£7.19

Pop/Rock - Released September 8, 2009 | ADA US - Tomlab

A title like Wind's Poem suggests fleeting delicacy, but there's far more to these songs than that. If this double-album sprawl really was a poem, it would be more epic than haiku, combining Phil Elverum's musings on erosion and mortality with sounds that touch on ambient black metal, field recordings, and David Lynch soundtracks. Elverum has been fascinated with these motifs for some time -- "I Want Wind to Blow" and "You'll Be in the Air" are two of the finest songs on the Microphones' The Glow, Pt. 2, Mount Eerie was a meditation on death and spirituality, and Black Wooden Ceiling Opening documented his first flirtations with metal -- but Wind's Poem is still some of the most impressive music Elverum has recorded under any of his aliases. The album captures the, well, eerie sounds of wind powering through the air like an emotion, spanning wistful breezes and raging three-day blows. The opening track, "Wind's Dark Poem," is definitely the latter, rushing at listeners with gale-force distortion far bigger and heavier than anything on previous Elverum albums. The tornado whipping around him feels more akin to Jesu, Sunn 0))), or even ambient noise artists like Xela, yet it's just as beautiful in its own intense way as his gentler songs are. It's an extreme way to begin Wind's Poem, especially because Mount Eerie's two prior albums, Lost Wisdom and Dawn, were almost painfully quiet. Not all of Wind's Poem is this furious, although many of its noisiest tracks are among its highlights. "The Hidden Stone" actually uses its sound and fury as a buffer, making it just as intimate as any of Elverum's whispery tracks; likewise, "Lost Wisdom, Pt. 2"'s hypnotic drones pull listeners into the eye of the song's storm. He balances these outbursts with moments that are equally gentle, most strikingly on "Through the Trees," an 11-minute outsider's lullaby so slow it would be maddening if its warmth and subtle textural shifts weren't so hypnotic. Elverum's production touches complete the unique atmosphere, ranging from the finely chopped cymbals that top "Summons"' guitar rumble to the layered depth that adds to "My Heart Is Not at Peace"'s funereal desolation. Wind's Poem's second half boasts some of its most exciting experiments. Aided by No Kids' Nick Krgovich, Elverum dives deeper into unusual pop than he has in some time, particularly on "Between Two Mysteries," which recasts the minor-key whoosh of "Laura Palmer's Theme" from Angelo Badalamenti's Twin Peaks soundtrack as the backdrop to gamelan-tinged percussion and sprightly guitars, and "Ancient Questions," the sparkling keyboards and guitars of which are like the clouds parting compared to some of the more blustery moments here. Wind's Poem strikes a balance between accessibility and ambition that offers something for every kind of Elverum fan, but never sacrifices its purpose in the process. ~ Heather Phares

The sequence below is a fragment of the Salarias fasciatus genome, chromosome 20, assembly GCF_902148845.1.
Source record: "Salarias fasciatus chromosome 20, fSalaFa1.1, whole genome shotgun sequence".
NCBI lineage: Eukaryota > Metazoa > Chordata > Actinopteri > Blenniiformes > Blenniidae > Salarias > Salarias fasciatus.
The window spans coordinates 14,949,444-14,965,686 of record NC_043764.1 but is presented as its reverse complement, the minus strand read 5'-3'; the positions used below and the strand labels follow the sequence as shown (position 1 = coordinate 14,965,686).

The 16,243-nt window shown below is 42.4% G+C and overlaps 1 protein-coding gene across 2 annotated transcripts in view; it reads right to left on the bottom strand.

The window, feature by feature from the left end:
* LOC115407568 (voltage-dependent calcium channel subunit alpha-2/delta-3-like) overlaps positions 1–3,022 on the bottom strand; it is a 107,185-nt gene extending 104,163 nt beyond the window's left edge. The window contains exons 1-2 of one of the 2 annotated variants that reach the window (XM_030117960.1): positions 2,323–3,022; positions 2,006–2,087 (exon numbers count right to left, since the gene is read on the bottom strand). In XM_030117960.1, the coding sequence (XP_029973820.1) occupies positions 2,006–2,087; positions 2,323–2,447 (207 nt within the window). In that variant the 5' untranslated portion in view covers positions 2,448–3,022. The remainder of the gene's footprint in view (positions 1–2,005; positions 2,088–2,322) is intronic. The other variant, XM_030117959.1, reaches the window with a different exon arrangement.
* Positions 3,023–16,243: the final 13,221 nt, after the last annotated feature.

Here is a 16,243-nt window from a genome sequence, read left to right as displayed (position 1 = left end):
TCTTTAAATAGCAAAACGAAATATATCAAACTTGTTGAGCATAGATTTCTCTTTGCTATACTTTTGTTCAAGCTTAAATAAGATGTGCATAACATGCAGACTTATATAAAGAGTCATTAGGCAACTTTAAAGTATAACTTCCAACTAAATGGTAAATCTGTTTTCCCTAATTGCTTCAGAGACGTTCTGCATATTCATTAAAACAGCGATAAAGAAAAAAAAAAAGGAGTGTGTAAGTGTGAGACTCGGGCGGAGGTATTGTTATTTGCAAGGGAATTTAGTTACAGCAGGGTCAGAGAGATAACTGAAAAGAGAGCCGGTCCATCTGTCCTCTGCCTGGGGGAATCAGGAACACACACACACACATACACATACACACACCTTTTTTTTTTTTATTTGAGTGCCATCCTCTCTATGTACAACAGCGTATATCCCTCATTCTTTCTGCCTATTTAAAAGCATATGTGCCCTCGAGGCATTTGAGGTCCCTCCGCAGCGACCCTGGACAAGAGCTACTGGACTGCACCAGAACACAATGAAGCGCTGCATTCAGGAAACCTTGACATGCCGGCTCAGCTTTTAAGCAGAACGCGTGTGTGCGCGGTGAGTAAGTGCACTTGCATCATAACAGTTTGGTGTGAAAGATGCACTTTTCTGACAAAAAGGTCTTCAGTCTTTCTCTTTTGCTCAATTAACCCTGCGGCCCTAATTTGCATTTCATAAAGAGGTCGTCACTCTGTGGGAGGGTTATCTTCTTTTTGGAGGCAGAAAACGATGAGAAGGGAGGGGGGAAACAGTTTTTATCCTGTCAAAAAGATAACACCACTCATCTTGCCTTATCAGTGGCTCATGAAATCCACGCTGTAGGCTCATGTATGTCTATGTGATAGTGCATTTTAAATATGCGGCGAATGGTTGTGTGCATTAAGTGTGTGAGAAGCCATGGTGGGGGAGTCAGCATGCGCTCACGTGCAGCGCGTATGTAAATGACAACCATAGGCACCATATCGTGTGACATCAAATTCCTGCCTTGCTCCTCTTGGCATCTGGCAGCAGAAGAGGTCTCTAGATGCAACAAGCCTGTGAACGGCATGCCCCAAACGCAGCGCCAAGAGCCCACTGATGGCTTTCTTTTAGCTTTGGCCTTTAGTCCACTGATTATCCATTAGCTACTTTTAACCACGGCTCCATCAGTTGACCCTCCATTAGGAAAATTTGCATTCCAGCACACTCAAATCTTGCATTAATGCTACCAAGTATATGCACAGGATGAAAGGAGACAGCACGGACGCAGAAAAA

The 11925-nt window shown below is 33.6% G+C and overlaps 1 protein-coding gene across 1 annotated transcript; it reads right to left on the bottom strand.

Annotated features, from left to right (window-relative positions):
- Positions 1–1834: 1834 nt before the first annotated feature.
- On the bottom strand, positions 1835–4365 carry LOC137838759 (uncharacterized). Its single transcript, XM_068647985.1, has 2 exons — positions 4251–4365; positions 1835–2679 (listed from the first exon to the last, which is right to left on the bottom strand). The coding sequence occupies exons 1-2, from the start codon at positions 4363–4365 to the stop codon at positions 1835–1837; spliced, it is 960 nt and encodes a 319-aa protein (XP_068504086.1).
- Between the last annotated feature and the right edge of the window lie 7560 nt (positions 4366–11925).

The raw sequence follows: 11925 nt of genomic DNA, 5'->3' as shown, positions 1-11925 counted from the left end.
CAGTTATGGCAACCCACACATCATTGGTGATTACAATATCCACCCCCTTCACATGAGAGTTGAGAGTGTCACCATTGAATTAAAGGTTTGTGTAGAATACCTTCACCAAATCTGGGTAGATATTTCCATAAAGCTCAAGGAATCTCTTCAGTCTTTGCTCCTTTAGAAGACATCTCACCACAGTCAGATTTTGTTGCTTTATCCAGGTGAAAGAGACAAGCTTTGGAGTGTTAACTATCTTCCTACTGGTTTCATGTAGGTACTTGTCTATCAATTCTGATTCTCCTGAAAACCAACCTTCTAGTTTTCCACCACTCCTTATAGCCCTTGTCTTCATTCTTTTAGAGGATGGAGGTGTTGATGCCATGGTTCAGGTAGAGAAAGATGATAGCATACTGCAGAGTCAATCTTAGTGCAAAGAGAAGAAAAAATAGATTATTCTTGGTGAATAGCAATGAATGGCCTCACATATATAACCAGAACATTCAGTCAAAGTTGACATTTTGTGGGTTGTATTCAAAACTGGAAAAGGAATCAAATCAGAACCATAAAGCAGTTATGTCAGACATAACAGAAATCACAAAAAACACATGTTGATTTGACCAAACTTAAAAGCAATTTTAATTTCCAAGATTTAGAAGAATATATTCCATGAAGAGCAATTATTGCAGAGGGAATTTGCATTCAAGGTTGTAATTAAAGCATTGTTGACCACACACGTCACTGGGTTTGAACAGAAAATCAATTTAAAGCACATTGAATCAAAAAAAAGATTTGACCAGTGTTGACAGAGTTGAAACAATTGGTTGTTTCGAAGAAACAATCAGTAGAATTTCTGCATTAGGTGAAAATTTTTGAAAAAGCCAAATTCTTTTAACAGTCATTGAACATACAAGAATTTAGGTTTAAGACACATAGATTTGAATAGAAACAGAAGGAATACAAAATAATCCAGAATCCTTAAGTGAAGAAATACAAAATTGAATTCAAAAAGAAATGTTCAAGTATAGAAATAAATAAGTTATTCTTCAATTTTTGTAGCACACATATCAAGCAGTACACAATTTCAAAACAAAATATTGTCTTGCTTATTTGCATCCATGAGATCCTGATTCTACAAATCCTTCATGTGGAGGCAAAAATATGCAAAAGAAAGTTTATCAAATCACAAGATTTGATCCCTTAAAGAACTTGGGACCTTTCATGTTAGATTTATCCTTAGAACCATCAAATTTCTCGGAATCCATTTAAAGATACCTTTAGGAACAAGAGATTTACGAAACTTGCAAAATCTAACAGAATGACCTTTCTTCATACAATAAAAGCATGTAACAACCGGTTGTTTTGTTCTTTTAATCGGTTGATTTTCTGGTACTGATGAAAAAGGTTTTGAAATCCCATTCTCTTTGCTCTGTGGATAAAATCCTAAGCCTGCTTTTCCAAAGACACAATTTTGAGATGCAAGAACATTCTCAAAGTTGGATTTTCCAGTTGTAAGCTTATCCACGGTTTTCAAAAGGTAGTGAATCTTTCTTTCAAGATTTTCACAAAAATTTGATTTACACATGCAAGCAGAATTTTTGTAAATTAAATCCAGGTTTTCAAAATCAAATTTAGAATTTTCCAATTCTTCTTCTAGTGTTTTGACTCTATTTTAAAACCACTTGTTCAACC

£0.95

Alternative & Indie - Released February 7, 2012 | K Records